Immanuel Kant (1724-1804) develops a theory that aesthetic experience is contemplative. He achieves this through the analysis of four “Moments” which are aspects of quality, quantity, relation and modality; and these produce aesthetic feeling in the perceiver. (These Moments are properties and nothing to do with “time.”) This aesthetic feeling, detached from any issues of desire, personal interest or will, leads to a sense of disinterested one-ness with the thing itself.
“To be disinterested in something is not the same as being uninterested in it,” says Diané Collinson in her essay, “Aesthetic Experience.” “It has probably been the single most important concept in the last three centuries of aesthetic theory.”
Kant’s First Moment – The Imagination
The First Moment demonstrates that, in order to discern beauty, we need to use our imagination, “…acting, perhaps, in conjunction with understanding.” According to Kant’s Critique of Judgement, his third Critique published in 1790, this feeling is subjective, producing a sensation of delight that is purely contemplative; and, therefore, neither cognitive nor logical.
Kant states, “Everyone must allow that a judgement on the beautiful, which is tinged with the slightest interest, is very partial and not a pure judgement of taste.” This judgement needs separate consideration from what gives delight merely because it is agreeable or pleasing to the senses. Such enjoyments are gratifications of inclination or desire, or, in the case of reason, of the will.
Reason may dictate that a thing is useful. If so, it only pleases as a means to an end. Thus, it is “good for something” and Kant makes a clear distinction between what is “good for something” and what is “good in itself.”
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The agreeable may not always be good; in other words, it may have disagreeable consequences. If, as Kant says, “agreeableness is enjoyment,” he points out that this may not actually be good if procured by unscrupulous means. “Happiness, with all its plethora of pleasures, is far from being the unconditioned good.” The agreeable, the good and the moral good may each be partial to an interest. “For the good is the object of will, ie: a rationally determined faculty of desire.”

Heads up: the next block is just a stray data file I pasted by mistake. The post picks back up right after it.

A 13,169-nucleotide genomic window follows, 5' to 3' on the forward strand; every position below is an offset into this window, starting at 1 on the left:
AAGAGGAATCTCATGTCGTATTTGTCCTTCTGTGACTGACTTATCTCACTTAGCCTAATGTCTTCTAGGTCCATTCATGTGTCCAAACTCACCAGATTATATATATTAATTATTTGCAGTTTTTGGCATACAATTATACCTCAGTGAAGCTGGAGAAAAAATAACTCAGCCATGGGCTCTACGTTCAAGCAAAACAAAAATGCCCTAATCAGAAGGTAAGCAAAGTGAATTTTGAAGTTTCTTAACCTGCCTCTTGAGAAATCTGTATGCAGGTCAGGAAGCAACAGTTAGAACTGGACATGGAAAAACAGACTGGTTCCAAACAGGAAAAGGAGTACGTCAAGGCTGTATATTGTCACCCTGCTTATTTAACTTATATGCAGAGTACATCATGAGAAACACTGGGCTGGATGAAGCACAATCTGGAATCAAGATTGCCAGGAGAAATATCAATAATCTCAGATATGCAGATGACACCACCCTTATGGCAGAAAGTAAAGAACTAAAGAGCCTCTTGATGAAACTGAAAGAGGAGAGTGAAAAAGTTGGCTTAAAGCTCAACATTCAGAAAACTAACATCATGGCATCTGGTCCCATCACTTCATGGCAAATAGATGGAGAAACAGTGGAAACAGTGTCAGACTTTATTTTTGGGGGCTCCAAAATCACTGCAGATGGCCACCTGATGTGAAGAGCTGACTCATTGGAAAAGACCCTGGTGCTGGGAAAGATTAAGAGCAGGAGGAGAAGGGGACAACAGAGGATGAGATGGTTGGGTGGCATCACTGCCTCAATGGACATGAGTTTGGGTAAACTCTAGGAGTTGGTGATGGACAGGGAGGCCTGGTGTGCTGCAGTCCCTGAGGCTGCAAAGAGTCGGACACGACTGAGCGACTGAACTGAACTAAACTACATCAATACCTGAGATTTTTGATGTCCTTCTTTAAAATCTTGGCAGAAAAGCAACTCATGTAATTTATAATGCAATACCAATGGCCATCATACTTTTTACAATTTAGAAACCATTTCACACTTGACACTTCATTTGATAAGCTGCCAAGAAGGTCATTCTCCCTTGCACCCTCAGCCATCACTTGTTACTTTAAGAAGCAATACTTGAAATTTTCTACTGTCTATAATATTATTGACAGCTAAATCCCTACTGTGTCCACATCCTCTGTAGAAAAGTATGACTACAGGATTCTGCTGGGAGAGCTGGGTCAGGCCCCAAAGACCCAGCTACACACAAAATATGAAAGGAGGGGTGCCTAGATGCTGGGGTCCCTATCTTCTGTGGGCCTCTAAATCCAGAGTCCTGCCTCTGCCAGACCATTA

Kant concludes this Moment by observing that desire stimulates the agreeable and the good, with a bond between the subject and the real existence of the object. But the judgement of taste, for example, the beautiful, differs through its disinterested feeling; it pleases and produces objective worth for rational, intelligent beings. “For Favour is the only free liking,” he says, and this is what he means by “disinterestedness.”
Kant’s Second Moment – Subjective Universality
In his Second Moment, Kant identifies the subjective aspect of the judgement of taste, which is the feeling of delight it evokes, and the objective aspect in which we perceive that something is beautiful. Kant is not saying that he likes the object, which would be a subjective statement. Instead, he is saying, objectively, “It is beautiful.”
This Moment analyses the “subjective universality” attached to an object. A subject, feeling disinterested delight, believes that “…he has reason for demanding a similar delight from every one,” and will “…speak of the beautiful as if beauty were a quality of the object and the judgement logical.”
Agreeableness is personal, a taste or a colour being subjectively agreeable to the perceiver and disagreeable to another. But, to call an object beautiful in itself is to demand a similar response from others. Denial brings forth accusations of deficiency in taste.
Collinson says: “What he wants to show is that it is possible for aesthetic judgement to be subjective in that it is grounded in feeling, but also objective in that it may legitimately demand the agreement of others.” This is a partnership of imagination and understanding, but Kant does not believe that judgement of taste relies, in any way, on knowledge.
Kant’s Third Moment – Purposiveness without Purpose